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Day 7: Hinchinbrook Channel and Wheeler Island

Hinchinbrook Channel
Visiting each reef structure had been a great experience! Overnight, we set a course for the Hinchinbrook Channel. This area was known for saltwater crocodiles, dugongs, and mangrove systems. This area was part of a marine reserve due to the importance of the mangrove system. The mangroves hide a variety of fish and marine species during their juvenile stages. When the fish mature, they swim from the mangroves to the open ocean. The crocodiles and predator fish know this and wait in the channel for the fish to come out of the mangroves to the ocean. There were many fisherman in this area looking for barramundi, which was a type of large predator fish that lives in these channels and the coral reef system. They look completely different determining on the place they were living. In the channel, they were silvery brown and in the Great Barrier Reef they are white with brown spots!
Not a lot of people on the tour were interested in going on the mangrove tour, so I decided to go on both of the trips!! I love mangroves!! On the first trip, we got to see two white bellied sea eagles fly along the high cliffs of Hinchinbrook Island. In the mangrove areas, we saw four different mangroves species and a huge amount of fiddler crabs with florescent orange claws. Hinchinbrook Island was enormous and had large peaks. We could see one active waterfall on the island! We were told about local legends of the island and about a significant plane crash that occurred in the mountain areas. We did find out this area had different resorts, but due to the powerful cyclones that go through this area, people had to leave them or burn the resorts to the ground, because they could not keep up the facilities.

The second trip on the glass bottom boat provided me with great views of many interesting birds. We passed by a few mud flats and I got to see whimbrels, common sandpipers and great egrets. Eastern reef herons and striated herons were also observed. Many kingfisher species use these mangroves to hunt for fish, but I did not see any on this trip. Varied honeyeaters and shiny flycatchers were very common to see as they were darting in front of the boat for a nice mangrove perch to sit on. One of the coolest animals to see on the mudflats here were the mudskippers!! These fish leave the water and walk on land! As the boat passed, we were scaring them out of the water and onto land. We saw little mudskippers jumping out of the water and they did not seem to mind the large fiddler crabs next to them.

We did not see any crocodiles, but we heard that they were really common in this channel. Another infamous animal could also be found here. The box jellyfish (Chironex Fleckeri) live in the mangroves of this area. Thankfully, we never encountered this highly venomous creature.
We left Hinchinbrook Channel for Pelorus Island. During the afternoon, we had tea and a small lecture about the Great Barrier Reef! Afterwards, they showed Finding Nemo. The sea was becoming real rough and storm clouds started to form over the mainland. There was a small fire that was caused by lightning offshore, but we were far away from the smoke. I went below deck to visit the Captain for a bit and talk about all kinds of fishing that he did in Australia! Captain Kent was very knowledgeable and had many cool stories!!He even showed me some of his trophy fish that he caught. They were all in picture form of course!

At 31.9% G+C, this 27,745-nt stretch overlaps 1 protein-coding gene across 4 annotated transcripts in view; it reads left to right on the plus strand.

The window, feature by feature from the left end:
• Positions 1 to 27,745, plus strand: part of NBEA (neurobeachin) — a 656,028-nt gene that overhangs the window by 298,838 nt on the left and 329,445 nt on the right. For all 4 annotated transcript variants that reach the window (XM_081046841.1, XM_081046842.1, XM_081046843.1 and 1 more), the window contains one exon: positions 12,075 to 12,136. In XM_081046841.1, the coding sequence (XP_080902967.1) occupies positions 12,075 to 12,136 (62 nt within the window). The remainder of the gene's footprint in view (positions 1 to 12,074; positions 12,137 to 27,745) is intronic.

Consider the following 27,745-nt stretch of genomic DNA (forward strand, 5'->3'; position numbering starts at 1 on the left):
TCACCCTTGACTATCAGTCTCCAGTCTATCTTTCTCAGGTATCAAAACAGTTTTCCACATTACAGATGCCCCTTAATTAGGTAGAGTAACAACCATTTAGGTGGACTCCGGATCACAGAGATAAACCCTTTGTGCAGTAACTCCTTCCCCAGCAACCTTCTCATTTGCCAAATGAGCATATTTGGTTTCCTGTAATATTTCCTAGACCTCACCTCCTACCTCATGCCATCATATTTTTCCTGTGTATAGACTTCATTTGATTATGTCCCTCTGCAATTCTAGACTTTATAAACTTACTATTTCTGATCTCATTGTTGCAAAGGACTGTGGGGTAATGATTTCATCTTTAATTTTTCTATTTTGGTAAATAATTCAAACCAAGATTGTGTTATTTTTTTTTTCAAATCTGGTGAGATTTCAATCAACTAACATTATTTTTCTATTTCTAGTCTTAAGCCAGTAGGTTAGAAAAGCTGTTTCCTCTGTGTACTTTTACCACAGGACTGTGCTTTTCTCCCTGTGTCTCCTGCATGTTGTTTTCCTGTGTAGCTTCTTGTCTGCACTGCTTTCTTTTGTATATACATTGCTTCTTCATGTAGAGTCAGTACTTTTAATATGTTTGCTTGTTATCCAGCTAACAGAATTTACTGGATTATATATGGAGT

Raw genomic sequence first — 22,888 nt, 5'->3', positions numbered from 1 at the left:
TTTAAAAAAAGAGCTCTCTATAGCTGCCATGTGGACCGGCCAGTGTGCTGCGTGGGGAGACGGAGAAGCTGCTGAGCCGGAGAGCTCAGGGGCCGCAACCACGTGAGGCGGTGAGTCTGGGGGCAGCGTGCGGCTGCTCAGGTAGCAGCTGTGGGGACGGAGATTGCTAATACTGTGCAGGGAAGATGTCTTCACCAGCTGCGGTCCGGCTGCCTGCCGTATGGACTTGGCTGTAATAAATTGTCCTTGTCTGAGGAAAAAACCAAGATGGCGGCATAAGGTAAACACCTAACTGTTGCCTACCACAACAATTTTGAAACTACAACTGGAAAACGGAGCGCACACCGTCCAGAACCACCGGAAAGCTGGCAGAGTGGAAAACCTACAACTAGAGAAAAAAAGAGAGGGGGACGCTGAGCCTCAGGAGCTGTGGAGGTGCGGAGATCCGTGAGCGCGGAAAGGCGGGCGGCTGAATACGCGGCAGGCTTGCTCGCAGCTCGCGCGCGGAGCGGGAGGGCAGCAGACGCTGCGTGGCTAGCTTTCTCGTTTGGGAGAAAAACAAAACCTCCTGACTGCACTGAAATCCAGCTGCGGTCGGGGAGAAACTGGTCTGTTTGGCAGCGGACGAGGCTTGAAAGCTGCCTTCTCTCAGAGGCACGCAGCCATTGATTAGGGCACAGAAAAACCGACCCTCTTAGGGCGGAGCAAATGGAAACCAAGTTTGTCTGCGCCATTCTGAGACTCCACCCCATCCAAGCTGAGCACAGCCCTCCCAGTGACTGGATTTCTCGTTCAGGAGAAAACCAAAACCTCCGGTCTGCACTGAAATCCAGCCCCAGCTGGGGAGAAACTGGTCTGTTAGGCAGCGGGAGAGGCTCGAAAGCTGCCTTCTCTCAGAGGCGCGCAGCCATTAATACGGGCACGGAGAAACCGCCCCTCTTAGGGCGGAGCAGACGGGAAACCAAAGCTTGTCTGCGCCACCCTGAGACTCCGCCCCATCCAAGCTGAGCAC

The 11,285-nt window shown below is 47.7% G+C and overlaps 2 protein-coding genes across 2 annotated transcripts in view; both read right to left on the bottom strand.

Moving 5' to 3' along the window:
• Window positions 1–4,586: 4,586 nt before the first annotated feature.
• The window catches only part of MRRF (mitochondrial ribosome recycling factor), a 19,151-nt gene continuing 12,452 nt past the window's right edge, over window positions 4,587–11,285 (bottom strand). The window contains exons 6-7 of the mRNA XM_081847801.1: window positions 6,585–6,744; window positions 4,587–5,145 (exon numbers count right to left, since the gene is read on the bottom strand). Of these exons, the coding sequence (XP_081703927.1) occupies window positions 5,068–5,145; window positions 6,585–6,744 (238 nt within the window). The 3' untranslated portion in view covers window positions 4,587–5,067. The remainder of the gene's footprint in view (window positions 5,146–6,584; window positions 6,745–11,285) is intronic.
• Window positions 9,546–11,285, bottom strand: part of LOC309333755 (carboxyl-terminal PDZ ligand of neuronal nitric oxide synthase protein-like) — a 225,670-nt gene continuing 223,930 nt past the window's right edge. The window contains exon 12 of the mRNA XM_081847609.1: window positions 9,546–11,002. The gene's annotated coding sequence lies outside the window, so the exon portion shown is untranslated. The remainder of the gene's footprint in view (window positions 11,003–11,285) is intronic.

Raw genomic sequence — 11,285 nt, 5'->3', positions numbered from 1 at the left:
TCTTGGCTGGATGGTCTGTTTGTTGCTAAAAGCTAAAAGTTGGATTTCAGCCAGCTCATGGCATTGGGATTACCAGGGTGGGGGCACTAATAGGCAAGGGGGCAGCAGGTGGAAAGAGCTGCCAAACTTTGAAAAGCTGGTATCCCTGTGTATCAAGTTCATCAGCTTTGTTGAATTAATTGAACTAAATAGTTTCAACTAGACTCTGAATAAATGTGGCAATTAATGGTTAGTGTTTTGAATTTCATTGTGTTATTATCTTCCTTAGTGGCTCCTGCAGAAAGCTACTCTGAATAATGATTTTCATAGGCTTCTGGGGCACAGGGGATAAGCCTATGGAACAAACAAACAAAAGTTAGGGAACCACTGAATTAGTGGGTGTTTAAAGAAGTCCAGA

Wheeler Island
Due to the rough weather, we had to change our course and go to another island called Wheeler Island. This place was safer to get to and was sheltered from the sea waves. Wheeler Island was a National Park!! They had many interesting plants including dodder and fascinating orchid species. There were also sulfur crested cockatoos, fruit doves, and honey eaters on this island. There were many offshore grass beds where dugongs like to feed. This island had a bathroom stall, which was a welcoming site to some people. I loved to look at all of the unique shore debris on the beaches of this island. I saw cuttlefish remains, broken coral, a large assortment of seashells, and baby sea stars. Little skink lizards were found all over the island and were difficult to catch with your bare hands. They loved to hide underneath your shoe for some reason. Thankfully, all the skinks I encountered were unharmed. One of my favorite animals to see on the island was the Ulysses butterfly! There were a few of these colorful butterflies flying around, unfortunately I could not get a good picture of them! The Summer season was coming into session, and many butterflies were becoming active on all of our island stops. One could easily see at least ten butterfly/ moth species flying around!
Wheeler Island had another unique feature. They had a lot of pumice along the shoreline. This baffled me, because there were no volcanoes nearby!! I wondered where these pumice stones came from? Was there an underwater volcano outside the Great Barrier Reef or did the current take pumice stones from the north by Indonesia and deposited them on the beach here. I had no clue. (Shrugs)

After everyone toured the island and had some nice wine and crackers, we departed for the boat. We all had a great evening with a nice dinner and a group quiz activity!! I packed up most of my items, because this was the last full day before we depart home!! I was very excited for our next snorkel stop, which was Fitzroy Island!!

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